The Court can only infer from the inadequacy of the pleadings that either Charles Unanue and his attorneys did not perform a reasonable investigation of the facts and a normally competent level of legal research or they were motivated by the intention to deliberately delay and harass their opponents in the New Jersey litigation. In either event, the Court can, and will, hold Charles Unanue accountable for the time, effort and expense that his adversaries were forced to expend opposing his factually and legally insupportable removal attempt. Although the Court heard the matter as quickly as it could, the trial which had been scheduled to begin the morning of July 10th was delayed while attorneys, parties, and witnesses awaited the remand order. The moving parties spent the weekend before Charles Unanue filed the removal notice in New Jersey researching the law and preparing the papers for the Order to Show Cause why the action should not be remanded immediately to the state court. They took this action after having been informed of the attempted removal of the New Jersey action to the District Court for the District of Puerto Rico. It was only this timely action on the part of the moving parties which mitigated the expenses which the frivolous removal notice caused. In light of the previous discussion, the Court holds that Charles Unanue must be sanctioned under Fed.R.Civ. P. 11 for his conduct in filing, pro se, such a meritless Notice of Removal with this Court. The fact of Charles Unanue's status as a pro se litigant is irrelevant to this determination. See, Gagliardi v. McWilliams, 834 F.2d 81 (3d Cir. 1987) (imposition of Rule 11 sanction on pro se plaintiff requires prior notice and opportunity to respond; Clark v. Green, 814 F.2d 221 (5th Cir. 1987) (imposition of sanctions warranted notwithstanding that appellant appeared pro se).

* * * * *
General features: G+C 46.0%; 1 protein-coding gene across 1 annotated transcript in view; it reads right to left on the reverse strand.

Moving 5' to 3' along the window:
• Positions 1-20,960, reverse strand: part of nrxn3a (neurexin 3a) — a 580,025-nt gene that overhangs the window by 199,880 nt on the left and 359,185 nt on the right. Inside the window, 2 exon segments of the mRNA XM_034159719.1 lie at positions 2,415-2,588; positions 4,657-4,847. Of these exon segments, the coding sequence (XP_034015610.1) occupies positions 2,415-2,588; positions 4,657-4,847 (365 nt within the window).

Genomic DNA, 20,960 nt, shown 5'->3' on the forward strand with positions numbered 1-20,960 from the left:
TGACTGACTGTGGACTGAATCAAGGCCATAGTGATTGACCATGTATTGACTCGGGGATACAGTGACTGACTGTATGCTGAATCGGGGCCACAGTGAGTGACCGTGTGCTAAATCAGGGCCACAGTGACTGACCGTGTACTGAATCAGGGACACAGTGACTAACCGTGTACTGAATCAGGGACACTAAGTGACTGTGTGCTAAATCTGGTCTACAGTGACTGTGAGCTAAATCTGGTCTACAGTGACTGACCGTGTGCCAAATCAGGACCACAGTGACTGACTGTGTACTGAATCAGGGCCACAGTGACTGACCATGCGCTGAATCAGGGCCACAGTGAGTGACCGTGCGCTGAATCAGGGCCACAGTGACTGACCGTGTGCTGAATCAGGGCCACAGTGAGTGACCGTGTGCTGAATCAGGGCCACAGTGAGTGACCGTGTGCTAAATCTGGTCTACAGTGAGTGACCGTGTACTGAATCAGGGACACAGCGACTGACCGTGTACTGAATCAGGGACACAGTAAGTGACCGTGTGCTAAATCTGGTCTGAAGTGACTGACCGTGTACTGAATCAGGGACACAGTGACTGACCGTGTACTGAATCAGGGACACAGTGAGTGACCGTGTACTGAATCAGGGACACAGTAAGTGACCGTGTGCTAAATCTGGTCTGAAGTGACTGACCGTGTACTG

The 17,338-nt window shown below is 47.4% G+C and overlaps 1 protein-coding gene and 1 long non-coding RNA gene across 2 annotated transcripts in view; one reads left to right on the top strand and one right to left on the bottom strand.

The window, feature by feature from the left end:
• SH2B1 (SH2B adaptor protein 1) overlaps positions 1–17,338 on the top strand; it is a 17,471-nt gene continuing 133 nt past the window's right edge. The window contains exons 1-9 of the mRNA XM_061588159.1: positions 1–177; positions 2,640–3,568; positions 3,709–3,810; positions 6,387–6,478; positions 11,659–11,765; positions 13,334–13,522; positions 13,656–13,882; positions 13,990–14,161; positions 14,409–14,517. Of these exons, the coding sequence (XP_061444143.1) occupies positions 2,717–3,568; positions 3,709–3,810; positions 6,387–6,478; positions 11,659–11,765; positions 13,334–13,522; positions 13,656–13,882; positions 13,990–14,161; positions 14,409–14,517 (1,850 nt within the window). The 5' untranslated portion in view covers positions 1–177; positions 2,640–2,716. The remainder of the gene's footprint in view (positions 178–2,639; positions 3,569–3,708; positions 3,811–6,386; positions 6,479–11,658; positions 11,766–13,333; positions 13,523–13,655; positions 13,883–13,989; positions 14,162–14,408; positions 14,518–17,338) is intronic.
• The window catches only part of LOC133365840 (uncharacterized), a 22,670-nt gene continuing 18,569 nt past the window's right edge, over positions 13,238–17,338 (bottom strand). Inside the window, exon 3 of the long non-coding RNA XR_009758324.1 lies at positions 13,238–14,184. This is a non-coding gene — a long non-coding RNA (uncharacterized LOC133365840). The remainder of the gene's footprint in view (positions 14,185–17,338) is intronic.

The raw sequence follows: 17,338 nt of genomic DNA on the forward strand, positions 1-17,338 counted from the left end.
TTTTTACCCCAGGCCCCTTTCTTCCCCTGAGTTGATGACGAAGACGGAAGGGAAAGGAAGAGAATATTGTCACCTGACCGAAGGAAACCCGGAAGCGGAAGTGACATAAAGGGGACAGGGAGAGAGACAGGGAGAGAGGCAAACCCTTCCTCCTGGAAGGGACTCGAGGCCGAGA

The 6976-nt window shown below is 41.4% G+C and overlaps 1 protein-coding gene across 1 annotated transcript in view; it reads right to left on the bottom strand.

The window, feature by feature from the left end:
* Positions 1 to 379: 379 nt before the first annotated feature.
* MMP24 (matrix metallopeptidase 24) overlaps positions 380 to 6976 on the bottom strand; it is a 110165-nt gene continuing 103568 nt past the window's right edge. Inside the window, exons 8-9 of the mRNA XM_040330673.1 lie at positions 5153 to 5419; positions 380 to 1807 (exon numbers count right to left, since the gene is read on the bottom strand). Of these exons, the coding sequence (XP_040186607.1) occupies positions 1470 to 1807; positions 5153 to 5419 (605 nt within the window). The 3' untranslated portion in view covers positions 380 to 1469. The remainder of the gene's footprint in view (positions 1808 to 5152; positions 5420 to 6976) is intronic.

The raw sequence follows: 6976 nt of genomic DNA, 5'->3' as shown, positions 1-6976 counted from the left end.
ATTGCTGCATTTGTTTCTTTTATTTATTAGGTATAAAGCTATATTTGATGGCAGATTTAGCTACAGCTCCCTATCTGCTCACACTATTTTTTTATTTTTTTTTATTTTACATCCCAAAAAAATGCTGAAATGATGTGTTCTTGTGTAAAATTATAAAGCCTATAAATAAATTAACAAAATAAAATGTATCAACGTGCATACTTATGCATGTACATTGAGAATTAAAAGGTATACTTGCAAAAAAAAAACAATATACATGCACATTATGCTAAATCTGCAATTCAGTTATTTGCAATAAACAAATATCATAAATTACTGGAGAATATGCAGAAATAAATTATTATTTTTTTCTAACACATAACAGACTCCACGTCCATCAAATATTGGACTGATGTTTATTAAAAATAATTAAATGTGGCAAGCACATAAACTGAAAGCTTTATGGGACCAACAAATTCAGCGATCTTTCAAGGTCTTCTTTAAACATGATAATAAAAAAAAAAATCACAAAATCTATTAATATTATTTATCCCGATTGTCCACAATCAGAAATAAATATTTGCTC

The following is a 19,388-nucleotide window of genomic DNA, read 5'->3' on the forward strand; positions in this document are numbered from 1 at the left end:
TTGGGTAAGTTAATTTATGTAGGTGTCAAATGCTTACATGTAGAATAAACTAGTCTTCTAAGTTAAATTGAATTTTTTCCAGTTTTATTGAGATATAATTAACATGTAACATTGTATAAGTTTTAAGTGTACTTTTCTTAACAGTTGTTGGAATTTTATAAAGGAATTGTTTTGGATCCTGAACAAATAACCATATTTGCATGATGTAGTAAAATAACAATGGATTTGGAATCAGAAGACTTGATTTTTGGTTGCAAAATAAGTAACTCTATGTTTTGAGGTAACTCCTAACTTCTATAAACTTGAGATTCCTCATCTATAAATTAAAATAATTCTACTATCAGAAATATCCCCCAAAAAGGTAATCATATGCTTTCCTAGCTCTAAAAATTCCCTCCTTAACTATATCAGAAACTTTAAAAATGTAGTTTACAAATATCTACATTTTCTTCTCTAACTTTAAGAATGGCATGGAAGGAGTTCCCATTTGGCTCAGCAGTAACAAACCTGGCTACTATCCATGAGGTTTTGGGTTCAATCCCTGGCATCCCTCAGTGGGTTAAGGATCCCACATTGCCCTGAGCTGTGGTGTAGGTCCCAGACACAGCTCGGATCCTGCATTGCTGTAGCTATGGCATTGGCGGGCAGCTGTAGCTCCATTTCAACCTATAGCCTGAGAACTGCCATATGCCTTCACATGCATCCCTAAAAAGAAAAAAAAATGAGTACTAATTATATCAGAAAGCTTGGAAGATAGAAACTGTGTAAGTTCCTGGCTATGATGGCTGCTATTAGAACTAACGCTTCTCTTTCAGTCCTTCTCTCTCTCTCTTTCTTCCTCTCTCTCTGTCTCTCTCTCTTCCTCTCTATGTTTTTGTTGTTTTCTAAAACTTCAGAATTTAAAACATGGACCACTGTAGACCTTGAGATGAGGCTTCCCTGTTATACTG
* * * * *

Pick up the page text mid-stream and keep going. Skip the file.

Attorney's fees, when awarded as Rule 11 sanctions, ordinarily include only compensation for expenses generated by the Rule violation itself. See Pensiero, 847 F.2d at 99. In this action, attorneys for the moving parties have submitted affidavits for the added expense of having to oppose this frivolous removal notice and for the expense of bringing the instant motion for sanctions. The Court has reviewed the affidavits of Michael R. Griffinger, Esq., of Crummy, Del Deo, Dolan, Griffinger & Vecchione, attorneys for the beneficiaries of Prudencio Unanue's will and trust; Martin T. Durkin, Esq., of Durkin & Boggia, guardian ad litem and attorney for Jorge Unanue; N. Patrick Quirk, Esq., of Quirk & Gallagher, attorneys for defendants; and David M. Satz, Jr., Esq., of Saiber, Schlesinger, Satz & Goldstein, attorneys for Goya Foods, Inc. Charles Unanue argues in his opposition letter that the amount the attorneys have requested is excessive in light of the brevity of their opposing papers and the limited amount of time spent in Court on this matter. However, Charles Unanue has not put forward any basis for his conclusion that the brief period of time which was spent by the moving parties in order to prepare for the Order to Show Cause was unreasonable. In fact, it was the conduct of Charles Unanue and his attorneys which forced the moving parties to spend the weekend preparing for the July 10 removal notice. The Court finds no reason to sua sponte exercise its discretion and reduce the amount of attorney fees which the moving parties have requested in their affidavits for the expense of opposing the removal notice. However, as the Third Circuit stated in Pensiero, the general rule is that attorney fees which are awarded for a violation of Rule 11 include compensation for the expense generated by the Rule violation. Therefore, the Court declines to award the moving parties attorney fees for the expense of bringing the instant motion for sanctions.